We need to start treating youth more like any other age group, and, at the same time, we need to start treating youth differently.

Just like with everyone else, youth engagement only works well when good recruitment, retention, and recognition practices are in place. And, just like everyone else, if these processes aren’t in place (and even if they are) sometimes youth won’t show up, or won’t stay on long term. As Ralamy [Kneeshaw] reminded those at the session, you have likely had an absentee board member or a problem with high volunteer turn-over – even when it isn’t youth that you are engaging! Blaming either of these problems on age is a failed opportunity to improve your volunteer program and increase youth engagement at your organization.

At the same time though, it is important to recognize that ‘youth’ is a relevant category insofar as it tends to describe shared experiences. For example, many young people have a schedule quite different from other age groups: they have school 8:30-4:30 if they are still in grade school, or they have school all the time if they are attending post-secondary. In other words, a 15-year-old is never going to be able to attend your lunch meeting, and a university student will have a hard time committing themselves to an organization that can’t work around their exam schedule.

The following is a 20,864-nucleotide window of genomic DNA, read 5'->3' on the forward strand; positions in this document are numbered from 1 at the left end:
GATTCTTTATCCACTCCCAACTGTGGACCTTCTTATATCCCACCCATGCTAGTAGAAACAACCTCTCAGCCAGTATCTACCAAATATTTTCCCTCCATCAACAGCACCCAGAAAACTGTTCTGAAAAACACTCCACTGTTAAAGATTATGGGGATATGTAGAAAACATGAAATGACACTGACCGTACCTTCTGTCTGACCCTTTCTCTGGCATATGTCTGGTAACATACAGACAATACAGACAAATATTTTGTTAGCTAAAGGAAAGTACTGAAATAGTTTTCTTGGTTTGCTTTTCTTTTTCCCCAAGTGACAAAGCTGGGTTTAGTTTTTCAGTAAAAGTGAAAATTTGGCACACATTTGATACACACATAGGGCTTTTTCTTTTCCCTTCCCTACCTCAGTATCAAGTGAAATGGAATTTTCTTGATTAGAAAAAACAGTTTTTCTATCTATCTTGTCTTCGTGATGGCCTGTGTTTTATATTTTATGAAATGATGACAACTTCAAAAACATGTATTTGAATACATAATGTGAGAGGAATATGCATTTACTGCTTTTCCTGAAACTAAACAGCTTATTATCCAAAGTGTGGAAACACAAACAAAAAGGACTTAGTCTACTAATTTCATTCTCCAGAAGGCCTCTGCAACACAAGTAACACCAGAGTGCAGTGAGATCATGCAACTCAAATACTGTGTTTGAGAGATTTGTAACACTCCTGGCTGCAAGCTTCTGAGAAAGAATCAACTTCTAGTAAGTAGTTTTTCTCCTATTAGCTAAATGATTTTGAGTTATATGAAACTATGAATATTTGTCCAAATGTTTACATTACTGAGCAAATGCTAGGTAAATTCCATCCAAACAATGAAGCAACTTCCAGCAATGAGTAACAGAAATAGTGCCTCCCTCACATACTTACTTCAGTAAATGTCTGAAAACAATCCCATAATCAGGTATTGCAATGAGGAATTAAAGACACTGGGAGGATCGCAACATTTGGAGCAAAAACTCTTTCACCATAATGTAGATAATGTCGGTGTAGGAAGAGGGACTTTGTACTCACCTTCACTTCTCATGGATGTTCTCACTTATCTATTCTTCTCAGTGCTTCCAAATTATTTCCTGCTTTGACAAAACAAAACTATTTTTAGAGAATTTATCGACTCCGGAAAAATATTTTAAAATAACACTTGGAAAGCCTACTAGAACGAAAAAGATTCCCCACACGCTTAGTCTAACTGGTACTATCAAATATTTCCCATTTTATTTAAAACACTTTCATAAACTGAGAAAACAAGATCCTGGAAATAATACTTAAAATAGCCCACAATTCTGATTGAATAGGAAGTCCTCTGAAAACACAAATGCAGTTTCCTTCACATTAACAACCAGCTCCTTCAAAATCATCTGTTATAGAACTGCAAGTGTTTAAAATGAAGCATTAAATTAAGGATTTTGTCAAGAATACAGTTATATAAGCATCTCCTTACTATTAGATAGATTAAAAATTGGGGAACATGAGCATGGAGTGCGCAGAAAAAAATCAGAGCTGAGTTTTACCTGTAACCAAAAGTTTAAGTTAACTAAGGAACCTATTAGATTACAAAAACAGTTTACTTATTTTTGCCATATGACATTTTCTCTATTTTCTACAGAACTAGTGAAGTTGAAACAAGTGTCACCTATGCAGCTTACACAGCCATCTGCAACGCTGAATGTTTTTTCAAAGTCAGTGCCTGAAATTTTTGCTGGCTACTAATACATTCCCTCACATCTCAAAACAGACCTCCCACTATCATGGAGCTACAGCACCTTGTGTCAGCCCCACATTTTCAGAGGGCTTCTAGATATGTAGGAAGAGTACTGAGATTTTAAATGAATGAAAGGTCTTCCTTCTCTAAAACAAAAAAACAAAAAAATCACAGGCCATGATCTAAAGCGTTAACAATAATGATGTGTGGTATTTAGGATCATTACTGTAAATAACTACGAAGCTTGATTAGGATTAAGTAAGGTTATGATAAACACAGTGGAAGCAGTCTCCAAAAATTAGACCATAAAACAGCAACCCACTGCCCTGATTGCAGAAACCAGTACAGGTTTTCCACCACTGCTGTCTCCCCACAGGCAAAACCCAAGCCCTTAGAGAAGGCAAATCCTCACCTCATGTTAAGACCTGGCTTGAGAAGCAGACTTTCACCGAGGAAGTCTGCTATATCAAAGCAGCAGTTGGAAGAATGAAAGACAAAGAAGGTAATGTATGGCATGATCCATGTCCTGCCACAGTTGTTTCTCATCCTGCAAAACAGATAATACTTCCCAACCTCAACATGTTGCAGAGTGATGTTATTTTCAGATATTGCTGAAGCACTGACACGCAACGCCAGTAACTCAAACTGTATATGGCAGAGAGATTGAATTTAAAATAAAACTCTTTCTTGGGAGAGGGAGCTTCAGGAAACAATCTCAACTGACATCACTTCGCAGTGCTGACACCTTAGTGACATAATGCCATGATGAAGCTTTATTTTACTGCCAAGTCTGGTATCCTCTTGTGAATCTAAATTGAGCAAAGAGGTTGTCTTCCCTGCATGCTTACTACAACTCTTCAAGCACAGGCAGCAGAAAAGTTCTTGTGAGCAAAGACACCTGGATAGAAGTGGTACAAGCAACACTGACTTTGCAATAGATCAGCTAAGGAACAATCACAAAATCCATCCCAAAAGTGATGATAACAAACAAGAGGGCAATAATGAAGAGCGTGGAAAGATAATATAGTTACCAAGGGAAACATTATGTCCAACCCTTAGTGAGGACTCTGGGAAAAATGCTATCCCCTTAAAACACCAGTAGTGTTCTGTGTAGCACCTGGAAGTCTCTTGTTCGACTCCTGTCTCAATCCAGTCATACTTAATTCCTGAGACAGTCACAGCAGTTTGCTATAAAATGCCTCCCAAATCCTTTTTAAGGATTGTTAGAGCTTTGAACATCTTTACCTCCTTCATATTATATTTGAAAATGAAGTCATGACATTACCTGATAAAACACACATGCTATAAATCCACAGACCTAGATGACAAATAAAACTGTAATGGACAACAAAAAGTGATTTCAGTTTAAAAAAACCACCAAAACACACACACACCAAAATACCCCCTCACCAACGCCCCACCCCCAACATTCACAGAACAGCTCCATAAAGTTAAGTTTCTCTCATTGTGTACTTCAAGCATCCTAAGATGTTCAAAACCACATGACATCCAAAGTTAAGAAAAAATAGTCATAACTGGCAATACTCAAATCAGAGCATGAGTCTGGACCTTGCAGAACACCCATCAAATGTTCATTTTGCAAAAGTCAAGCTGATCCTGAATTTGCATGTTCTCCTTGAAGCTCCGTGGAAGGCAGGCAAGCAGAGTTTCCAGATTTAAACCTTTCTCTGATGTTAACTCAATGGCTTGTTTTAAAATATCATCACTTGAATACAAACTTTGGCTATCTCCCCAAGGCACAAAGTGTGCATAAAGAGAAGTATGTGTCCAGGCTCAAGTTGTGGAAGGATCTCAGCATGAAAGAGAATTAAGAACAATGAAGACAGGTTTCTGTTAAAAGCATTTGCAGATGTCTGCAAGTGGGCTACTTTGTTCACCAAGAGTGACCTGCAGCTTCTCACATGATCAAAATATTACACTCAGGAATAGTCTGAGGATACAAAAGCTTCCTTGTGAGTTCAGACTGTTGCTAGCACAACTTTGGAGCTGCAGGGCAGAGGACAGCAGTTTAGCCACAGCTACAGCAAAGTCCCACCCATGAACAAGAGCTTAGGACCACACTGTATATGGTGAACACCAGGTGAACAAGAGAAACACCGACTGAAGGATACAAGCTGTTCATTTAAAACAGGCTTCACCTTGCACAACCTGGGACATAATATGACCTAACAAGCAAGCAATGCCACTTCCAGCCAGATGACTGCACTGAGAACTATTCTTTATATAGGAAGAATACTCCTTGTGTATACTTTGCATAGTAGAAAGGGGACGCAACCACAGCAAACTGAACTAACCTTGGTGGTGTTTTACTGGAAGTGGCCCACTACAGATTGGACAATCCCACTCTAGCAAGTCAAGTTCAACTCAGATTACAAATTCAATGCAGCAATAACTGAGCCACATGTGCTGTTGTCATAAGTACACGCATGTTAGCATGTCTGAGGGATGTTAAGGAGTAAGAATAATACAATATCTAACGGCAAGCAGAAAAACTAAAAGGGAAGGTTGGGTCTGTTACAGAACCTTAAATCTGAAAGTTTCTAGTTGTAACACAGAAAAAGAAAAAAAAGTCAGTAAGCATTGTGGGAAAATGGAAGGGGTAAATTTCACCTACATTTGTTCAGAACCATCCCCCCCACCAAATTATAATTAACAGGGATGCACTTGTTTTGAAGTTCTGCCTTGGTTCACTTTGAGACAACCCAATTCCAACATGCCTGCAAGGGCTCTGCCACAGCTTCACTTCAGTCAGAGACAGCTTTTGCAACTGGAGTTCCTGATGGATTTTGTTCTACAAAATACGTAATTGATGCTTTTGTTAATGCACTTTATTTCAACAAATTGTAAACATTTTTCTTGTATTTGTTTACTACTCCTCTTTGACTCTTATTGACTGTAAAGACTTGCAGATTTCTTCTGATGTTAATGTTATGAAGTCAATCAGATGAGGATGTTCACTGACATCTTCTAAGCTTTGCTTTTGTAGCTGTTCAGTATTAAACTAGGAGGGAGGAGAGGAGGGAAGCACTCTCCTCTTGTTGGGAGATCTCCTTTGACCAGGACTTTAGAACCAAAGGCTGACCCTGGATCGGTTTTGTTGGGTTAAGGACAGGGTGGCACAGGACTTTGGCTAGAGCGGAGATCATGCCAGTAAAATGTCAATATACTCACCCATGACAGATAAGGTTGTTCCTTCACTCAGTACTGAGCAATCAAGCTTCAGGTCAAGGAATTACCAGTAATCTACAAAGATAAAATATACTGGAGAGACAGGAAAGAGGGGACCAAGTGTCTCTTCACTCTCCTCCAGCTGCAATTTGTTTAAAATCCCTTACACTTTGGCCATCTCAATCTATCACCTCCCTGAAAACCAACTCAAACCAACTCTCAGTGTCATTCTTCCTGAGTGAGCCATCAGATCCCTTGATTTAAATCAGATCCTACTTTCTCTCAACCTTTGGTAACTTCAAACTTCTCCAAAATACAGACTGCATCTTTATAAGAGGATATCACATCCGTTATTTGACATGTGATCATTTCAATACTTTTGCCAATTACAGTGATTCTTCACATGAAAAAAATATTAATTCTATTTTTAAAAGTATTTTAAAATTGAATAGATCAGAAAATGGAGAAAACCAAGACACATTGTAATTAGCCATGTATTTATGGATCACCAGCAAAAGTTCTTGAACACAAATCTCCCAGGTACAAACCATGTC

Youth might have a curfew or need parental permission, they might rely on public transit or rides from relatives, and many of them, students and older youth in particular, are low-income, have entry-level positions, poor job security, and are in debt or have lots of expenses like tuition. Recognizing these needs and challenges will help to inform more successful ways of recruiting, retaining, and recognizing youth volunteers.

Print​This year’s Vitalize, running June 18-20 in Edmonton, once again promises engaging sessions for participants of all ages. It will be my fourth time attending, and I’d love to see more youth in particular get involved!

Young people can attend either the main Vitalize conference or participate in the Vitalize Youth/Mentor Program for youth aged 15-22. The program offers a specific stream, and price point, to ensure youth can get involved – Vitalize registration is free* for youth participating in the program!

Through the Youth/Mentor Program, participants attend youth-focused nonprofit workshops led this year by Andrew Fung and his team from Youth Central. Participants will,

  • Connect with other engaged youth from across Alberta
  • Develop new skills that will help them make an impact
  • Learn how to build on their unique strengths and interests to make their communities better
  • Put theory into practice before the conference is over!

Encourage young people in your organization and community to consider registering for Vitalize, and tell them about the Youth/Mentor Program option. There are only 100 spots available for the program, and with Vitalize less than a month away, now is the time to register!

Find out more about Vitalize and the Youth Mentor/Program on the Alberta Culture and Tourism website.

*Youth under 18 must be accompanied by a mentor. Mentors must purchase their own registration.

Sam Kriviak
Volunteer Alberta